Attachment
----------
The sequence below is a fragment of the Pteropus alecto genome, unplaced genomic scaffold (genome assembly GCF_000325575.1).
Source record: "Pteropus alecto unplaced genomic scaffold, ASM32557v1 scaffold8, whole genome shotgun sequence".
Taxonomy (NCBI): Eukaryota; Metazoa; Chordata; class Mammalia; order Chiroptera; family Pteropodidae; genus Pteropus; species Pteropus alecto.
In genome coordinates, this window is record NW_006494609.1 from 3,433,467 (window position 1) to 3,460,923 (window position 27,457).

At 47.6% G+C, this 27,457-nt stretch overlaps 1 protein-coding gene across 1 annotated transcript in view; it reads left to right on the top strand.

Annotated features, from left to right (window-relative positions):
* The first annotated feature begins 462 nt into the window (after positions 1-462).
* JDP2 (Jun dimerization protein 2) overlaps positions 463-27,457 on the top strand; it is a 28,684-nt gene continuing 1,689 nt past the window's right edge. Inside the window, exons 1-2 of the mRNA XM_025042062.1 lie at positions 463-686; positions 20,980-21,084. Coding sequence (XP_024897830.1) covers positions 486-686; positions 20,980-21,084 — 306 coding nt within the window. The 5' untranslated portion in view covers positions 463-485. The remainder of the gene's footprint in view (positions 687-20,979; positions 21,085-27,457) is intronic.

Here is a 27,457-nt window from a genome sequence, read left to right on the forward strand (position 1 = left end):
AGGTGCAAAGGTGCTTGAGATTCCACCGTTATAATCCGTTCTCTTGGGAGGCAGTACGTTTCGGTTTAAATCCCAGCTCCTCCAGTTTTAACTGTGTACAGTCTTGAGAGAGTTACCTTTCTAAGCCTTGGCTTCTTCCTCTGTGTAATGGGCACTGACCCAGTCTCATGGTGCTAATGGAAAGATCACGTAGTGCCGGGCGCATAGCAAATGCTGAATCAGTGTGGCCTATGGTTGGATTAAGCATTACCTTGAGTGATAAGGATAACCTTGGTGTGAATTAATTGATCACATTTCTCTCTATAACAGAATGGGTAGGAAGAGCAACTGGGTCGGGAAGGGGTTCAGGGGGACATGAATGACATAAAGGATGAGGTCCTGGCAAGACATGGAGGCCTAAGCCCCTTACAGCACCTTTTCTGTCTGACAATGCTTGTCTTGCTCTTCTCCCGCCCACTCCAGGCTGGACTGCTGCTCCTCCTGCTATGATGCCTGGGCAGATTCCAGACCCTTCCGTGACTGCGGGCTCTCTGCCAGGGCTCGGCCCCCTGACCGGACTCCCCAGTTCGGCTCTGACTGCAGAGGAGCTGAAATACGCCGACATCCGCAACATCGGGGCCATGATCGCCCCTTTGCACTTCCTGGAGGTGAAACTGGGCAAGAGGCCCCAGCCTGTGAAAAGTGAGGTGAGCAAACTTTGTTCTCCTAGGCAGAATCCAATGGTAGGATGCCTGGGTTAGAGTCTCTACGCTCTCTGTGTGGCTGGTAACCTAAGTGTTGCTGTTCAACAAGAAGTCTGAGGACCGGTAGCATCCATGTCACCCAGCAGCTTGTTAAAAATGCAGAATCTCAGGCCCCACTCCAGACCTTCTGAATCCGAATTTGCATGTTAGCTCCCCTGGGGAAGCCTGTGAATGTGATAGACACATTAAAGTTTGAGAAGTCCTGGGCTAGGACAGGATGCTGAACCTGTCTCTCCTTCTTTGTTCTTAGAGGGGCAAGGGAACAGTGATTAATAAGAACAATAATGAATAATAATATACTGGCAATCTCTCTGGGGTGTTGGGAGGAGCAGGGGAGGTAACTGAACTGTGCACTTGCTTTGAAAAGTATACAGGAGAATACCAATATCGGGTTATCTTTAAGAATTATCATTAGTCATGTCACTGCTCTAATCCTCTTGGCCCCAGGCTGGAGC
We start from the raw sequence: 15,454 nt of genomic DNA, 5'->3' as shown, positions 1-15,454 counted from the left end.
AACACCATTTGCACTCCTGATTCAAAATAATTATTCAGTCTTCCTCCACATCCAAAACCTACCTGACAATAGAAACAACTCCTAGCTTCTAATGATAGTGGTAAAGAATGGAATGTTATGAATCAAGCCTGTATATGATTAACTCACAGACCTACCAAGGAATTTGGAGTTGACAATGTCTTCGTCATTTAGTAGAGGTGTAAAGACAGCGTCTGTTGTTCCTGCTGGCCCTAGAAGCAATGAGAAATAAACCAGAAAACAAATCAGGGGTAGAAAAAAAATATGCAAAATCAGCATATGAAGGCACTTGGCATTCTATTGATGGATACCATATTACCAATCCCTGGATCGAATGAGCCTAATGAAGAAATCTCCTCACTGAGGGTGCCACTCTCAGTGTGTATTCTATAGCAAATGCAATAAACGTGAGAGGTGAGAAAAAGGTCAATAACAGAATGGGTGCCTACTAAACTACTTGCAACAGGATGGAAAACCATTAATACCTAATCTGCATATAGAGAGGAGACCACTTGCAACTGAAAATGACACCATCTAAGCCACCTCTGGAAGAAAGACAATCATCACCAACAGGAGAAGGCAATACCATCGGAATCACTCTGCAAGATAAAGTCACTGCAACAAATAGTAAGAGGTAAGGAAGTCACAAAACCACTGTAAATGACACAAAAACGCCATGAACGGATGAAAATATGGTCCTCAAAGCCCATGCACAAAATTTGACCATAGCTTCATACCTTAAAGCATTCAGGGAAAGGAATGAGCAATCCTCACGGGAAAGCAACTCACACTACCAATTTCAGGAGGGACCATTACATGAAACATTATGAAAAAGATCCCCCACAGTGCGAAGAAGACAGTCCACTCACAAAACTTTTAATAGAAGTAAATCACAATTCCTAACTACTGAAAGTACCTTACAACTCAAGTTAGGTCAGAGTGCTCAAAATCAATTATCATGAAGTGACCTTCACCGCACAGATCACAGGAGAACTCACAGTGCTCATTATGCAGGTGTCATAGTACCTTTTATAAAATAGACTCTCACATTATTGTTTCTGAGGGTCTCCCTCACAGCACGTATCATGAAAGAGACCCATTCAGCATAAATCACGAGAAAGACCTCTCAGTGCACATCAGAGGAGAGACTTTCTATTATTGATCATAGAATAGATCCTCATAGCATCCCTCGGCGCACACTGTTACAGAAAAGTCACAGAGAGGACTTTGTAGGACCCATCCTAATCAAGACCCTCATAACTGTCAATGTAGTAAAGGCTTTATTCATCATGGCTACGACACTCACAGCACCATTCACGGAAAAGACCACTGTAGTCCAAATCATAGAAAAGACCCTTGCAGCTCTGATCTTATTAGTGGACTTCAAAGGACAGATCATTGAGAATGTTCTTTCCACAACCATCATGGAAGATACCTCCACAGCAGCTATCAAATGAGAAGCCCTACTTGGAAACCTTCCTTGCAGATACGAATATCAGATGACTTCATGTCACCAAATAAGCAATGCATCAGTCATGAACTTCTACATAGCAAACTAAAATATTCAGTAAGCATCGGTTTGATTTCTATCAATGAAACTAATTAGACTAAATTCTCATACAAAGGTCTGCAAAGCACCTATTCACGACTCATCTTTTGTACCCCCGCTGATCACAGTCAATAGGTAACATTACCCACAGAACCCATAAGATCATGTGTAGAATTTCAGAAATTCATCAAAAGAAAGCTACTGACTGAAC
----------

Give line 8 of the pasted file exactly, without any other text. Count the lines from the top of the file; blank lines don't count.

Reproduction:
* JDP2 (Jun dimerization protein 2) overlaps positions 463-27,457 on the top strand; it is a 28,684-nt gene continuing 1,689 nt past the window's right edge. Inside the window, exons 1-2 of the mRNA XM_025042062.1 lie at positions 463-686; positions 20,980-21,084. Coding sequence (XP_024897830.1) covers positions 486-686; positions 20,980-21,084 — 306 coding nt within the window. The 5' untranslated portion in view covers positions 463-485. The remainder of the gene's footprint in view (positions 687-20,979; positions 21,085-27,457) is intronic.